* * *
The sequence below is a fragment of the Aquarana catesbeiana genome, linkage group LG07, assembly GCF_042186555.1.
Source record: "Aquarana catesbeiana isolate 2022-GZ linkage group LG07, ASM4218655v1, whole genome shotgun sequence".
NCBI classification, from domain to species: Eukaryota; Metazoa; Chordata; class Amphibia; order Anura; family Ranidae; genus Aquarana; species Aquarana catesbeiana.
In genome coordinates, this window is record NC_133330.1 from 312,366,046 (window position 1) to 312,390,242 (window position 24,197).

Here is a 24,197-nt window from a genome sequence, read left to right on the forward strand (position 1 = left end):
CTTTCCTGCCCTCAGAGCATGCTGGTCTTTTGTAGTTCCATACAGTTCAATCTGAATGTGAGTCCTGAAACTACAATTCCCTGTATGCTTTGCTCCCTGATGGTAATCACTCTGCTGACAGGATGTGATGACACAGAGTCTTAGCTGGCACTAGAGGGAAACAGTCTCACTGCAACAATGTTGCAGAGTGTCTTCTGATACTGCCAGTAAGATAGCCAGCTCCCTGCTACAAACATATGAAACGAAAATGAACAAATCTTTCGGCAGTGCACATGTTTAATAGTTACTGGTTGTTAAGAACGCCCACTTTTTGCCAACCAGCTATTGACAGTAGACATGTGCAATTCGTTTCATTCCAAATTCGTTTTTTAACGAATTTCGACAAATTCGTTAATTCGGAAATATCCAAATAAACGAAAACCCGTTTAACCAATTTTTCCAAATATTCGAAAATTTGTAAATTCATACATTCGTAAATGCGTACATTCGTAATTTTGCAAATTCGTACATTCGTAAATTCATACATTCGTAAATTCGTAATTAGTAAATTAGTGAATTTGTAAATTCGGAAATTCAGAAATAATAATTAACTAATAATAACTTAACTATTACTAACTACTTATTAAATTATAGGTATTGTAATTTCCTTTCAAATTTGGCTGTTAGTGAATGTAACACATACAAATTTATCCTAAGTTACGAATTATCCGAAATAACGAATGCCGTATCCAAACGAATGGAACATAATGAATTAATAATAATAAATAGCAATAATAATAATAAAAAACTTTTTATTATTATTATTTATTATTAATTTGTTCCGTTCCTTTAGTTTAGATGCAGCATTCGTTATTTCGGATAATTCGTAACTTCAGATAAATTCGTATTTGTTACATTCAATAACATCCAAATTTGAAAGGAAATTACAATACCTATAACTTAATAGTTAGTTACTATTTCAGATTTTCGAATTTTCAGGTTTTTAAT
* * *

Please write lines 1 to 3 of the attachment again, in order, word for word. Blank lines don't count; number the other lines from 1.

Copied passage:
The sequence below is a fragment of the Aquarana catesbeiana genome, linkage group LG07, assembly GCF_042186555.1.
Source record: "Aquarana catesbeiana isolate 2022-GZ linkage group LG07, ASM4218655v1, whole genome shotgun sequence".
NCBI classification, from domain to species: Eukaryota; Metazoa; Chordata; class Amphibia; order Anura; family Ranidae; genus Aquarana; species Aquarana catesbeiana.